As I was going through the newspaper I overheard the conversation between Mr. Cabourne and the Indian gentleman. He introduced himself as Mr. Phalke from India. I instantly looked up at him as I heard that. Mr. Cabourne looked at me and said; “young lady aren’t you Indian as well”. That’s when Mr. Phalke decided to give me a little smile and say hello. I was waiting for this opportunity and went up to him and introduced myself.

His serious face suddenly changed to a friendly, happy face as I told him I studied art in the [R]royal academy of art here in Piccadilly. He told me he was also an artist and he had studied in a college in Bombay, that’s where he was from. He was about to say something but was interrupted by Mr. Cabourne who started showing him some old papers and cut outs and was for some reason telling him that film making was a bad career option.

He was pointing out that a number of producers even in England were not successful at film production. Soon enough he realized Mr. Phalke’s will and determination, which was evident from his firm tone and surprisingly detailed knowledge on film making and cameras. That is when he actually stopped talking him out of film making and helped him find as much information as he could on films and all its related subjects.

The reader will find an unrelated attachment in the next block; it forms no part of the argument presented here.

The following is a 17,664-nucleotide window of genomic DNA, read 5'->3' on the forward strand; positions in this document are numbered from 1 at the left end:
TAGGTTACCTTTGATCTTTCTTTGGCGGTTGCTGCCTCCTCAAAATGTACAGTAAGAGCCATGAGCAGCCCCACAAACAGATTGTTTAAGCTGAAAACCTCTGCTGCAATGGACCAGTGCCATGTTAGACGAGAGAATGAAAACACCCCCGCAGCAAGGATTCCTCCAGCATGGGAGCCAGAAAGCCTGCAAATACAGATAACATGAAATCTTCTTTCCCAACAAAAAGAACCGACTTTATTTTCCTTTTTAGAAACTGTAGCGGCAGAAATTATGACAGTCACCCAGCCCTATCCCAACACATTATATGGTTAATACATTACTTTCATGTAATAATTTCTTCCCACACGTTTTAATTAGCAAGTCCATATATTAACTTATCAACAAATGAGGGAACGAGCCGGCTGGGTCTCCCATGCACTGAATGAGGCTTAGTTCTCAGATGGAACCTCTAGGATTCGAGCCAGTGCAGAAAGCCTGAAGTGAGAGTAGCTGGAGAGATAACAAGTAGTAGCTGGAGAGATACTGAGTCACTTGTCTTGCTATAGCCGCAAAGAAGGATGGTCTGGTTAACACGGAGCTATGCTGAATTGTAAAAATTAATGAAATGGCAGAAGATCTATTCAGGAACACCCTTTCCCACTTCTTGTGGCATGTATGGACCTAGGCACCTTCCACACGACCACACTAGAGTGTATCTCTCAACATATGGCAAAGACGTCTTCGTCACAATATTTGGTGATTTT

Mr. Cabourne left the room for a couple of minutes and went into the back room. I thought this was my chance to talk to Mr. Phalke. To my surprise he started speaking to me first. He was a middle aged man who wanted to start making films. I thought to myself that a man his age should be soon thinking of retirement but [tehre he was]here he is strong and determined thinking of making a film. “The film was not just any film” he said “it was the first film to be ever made in India”.

He said that with so much pride, it made me feel proud of just sitting next to him in the same room. What was even more flattering was that he was actually interested in talking to me about my work. I asked him what the movie was going to be about. To that he said that it was going to be about a tale from the Indian mythology as he wanted the whole of India to connect with the movie.

Mr. Cabourne was taking a lot more time than he said he was, so we got talking. He asked me all about my art school. I told him he was most welcome to come and see the academy whenever he was free. At that he mentioned he did not have much time [here- not needed] in London. He was here to buy a new camera and also take a look at some printing machines. I told him I knew a couple of stores that sold camera and other equipment related to film making in Mayfair which was north of Piccadilly. He thanked me for the valuable information.